(1966, Rubber Monster, color)
The monster can destroy everything with its tongue.
In a nutshell:
Treasure hunters unleash a giant monster on Tokyo.
Black and white clips from the previous film in the series quickly tell the story of the titular tusked turtle. When they get to the part where the authorities rocket him to Mars, it turns out that an asteroid smashed his space capsule just out of earth’s orbit, rendering the entire first movie futile. Gamera heads back to earth and stomps around on Japan a little more before going to sleep in a volcano.
Later, a war veteran summons his younger brother Keisuke and a couple of other guys—we’ll call them Evil Guy and Spazzy Guy. He tells them about the time he found a giant opal in a jungle cavern in the South Pacific, and sends them on a ship to go look for it. When they get to the island in question, the Japanese aborigines issue dire warnings of great evil in the cave. Of course, the intrepid trio ignores them.
Spazzy Guy finds the opal and spazes. Evil Guy notices a deadly scorpion crawling up the Spazzy Guy’s shorts but doesn’t say anything until it’s too late. Evil Guy collapses the cave on Keisuke and heads back to Japan with the opal, brutally murdering the veteran and his wife upon arrival. Keisuke somehow survives, rescued by the natives. A beautiful native girl (the exotically named Karen) tells him that the opal isn’t an opal at all, but a monster egg. He takes her back to Japan with him to help him stop the monster.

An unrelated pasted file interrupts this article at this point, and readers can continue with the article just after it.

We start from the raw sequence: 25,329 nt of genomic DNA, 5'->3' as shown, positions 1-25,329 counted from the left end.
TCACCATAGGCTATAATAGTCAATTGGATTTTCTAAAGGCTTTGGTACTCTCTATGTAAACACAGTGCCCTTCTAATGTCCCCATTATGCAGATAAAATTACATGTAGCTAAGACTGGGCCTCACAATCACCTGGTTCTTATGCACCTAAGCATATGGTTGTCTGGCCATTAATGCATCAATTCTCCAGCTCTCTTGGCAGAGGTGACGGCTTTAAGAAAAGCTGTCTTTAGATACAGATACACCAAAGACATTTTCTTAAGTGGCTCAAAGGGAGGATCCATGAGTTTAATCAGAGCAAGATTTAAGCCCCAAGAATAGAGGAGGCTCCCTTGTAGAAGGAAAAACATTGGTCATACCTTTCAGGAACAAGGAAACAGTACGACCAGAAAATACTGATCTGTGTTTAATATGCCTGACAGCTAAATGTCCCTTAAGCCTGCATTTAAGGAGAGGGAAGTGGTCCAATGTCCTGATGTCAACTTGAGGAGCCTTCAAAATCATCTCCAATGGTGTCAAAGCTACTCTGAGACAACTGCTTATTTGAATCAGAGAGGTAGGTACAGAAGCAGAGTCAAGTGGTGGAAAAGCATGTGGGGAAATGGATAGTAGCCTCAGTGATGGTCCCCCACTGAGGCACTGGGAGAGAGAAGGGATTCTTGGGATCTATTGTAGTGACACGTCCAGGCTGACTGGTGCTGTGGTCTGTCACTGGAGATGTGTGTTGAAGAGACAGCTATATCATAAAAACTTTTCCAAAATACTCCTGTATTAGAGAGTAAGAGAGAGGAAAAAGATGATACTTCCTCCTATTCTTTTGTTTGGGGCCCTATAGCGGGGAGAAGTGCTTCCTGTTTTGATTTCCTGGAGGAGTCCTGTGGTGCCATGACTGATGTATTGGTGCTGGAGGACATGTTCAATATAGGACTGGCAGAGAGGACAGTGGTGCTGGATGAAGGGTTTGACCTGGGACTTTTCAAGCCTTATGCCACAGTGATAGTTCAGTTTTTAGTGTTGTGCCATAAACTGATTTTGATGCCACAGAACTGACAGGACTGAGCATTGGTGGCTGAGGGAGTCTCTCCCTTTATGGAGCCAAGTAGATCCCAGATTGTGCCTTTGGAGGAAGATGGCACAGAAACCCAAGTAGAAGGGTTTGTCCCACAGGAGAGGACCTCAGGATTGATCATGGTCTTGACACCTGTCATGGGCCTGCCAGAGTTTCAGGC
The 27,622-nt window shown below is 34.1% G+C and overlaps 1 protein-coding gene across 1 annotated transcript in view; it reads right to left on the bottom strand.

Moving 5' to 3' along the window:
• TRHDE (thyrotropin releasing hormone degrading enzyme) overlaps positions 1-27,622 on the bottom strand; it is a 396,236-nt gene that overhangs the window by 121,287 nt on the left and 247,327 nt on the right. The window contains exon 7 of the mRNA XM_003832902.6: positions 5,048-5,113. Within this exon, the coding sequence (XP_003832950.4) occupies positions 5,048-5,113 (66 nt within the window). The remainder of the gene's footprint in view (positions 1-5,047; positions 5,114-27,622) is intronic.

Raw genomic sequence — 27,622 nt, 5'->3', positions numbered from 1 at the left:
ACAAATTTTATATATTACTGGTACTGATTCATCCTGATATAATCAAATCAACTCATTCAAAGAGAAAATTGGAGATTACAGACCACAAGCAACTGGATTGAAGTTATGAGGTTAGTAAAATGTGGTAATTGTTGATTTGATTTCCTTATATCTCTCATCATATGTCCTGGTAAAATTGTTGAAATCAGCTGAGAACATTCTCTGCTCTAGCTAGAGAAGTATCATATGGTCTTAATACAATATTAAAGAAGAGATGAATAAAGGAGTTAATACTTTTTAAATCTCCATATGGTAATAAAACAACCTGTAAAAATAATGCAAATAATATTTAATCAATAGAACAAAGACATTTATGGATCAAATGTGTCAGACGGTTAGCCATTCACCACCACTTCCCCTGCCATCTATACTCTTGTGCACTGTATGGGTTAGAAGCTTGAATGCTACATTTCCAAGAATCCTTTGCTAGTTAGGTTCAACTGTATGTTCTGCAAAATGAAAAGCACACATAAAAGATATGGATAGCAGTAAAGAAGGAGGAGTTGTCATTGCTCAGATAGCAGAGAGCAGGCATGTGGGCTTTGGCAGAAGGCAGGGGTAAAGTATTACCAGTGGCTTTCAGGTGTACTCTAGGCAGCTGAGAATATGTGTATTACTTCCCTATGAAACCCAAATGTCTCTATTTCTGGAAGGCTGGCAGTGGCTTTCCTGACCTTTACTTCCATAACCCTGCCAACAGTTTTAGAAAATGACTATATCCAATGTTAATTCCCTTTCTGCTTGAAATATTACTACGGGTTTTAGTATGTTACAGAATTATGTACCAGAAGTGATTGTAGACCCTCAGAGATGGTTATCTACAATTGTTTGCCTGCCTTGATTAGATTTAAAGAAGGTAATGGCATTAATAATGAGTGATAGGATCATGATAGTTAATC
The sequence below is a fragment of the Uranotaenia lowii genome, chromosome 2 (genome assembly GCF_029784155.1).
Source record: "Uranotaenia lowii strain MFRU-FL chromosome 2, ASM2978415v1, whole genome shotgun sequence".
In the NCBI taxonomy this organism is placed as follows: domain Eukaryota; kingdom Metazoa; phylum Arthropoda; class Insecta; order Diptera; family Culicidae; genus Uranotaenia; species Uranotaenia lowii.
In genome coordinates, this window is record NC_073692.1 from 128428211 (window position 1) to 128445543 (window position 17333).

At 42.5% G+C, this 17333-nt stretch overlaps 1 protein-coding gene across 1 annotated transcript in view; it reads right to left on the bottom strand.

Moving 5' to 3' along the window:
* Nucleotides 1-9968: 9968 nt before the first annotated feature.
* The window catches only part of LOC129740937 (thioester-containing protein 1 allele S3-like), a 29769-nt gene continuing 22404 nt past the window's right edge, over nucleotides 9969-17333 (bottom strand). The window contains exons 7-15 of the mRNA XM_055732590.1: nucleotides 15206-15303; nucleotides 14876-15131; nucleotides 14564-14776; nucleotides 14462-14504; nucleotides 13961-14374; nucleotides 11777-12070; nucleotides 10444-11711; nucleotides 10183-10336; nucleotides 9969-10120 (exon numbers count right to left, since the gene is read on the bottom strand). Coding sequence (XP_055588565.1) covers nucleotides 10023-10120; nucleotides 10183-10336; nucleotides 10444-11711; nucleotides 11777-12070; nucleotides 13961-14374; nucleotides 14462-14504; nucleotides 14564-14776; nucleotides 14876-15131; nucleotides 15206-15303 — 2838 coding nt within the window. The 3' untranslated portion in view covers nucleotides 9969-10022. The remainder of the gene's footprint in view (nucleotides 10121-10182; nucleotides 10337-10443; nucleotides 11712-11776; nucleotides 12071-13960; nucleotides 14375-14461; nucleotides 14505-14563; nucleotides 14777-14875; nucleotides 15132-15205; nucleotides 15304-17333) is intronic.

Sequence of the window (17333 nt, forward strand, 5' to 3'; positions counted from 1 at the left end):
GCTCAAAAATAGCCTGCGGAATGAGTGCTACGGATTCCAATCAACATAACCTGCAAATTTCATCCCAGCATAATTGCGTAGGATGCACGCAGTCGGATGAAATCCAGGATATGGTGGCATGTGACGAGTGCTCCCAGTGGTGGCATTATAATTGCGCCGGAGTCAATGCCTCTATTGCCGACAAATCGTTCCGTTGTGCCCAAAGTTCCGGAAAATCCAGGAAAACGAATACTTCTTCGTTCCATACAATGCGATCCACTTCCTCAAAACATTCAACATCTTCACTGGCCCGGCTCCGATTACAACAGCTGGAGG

They arrive too late. Evil Guy has accidentally exposed the opal/egg to his radioactive athlete’s foot treatment and the result is an enormous dog-lizard monster named Barugon. Barugon has a huge tongue that he uses to ensnare hapless victims, knock down buildings, and spray freezing mist. The glowing scales on his back emit a deadly rainbow.
Gamera shows up, attracted by the pretty rainbow, but Barugon freezes him instantly. Keisuke and Karen take control of the Japanese military (they’ll hand command over to anyone) and execute a series of plans to destroy Barugon. Through legends they know that Barugon can easily be destroyed if submersed in water, so they try to lure him with a diamond. Evil Guy shows up and steals it just as they get the beach. Barugon snags the diamond and Evil Guy with his tongue and chomps them both down. Later they build a bunch of mirrors and shoot the deadly rainbow back at Barugon. This wounds him, but doesn’t quite kill him.
Gamera wakes up just as Barugon is about to rain icy death down upon them all. Taking advantage of his opponent’s weakened state, he drags Barugon out to sea and drowns him. The military rejoices while Keisuke and Karen confess their undying love for each other.
Tom and Crow debate the relative merits of now-defunct operating systems on IBM and Macintosh computers. Joel brags about his Amiga.
Host Segment One:
Joel invents an animatronic aluminum can to act as a recycling mascot. Tom narrates a recycling commercial while Crow does the can’s voice. The Mads have stolen Joel’s invention from Robot Monster, the cummer-bubble-bund.
Host Segment Two: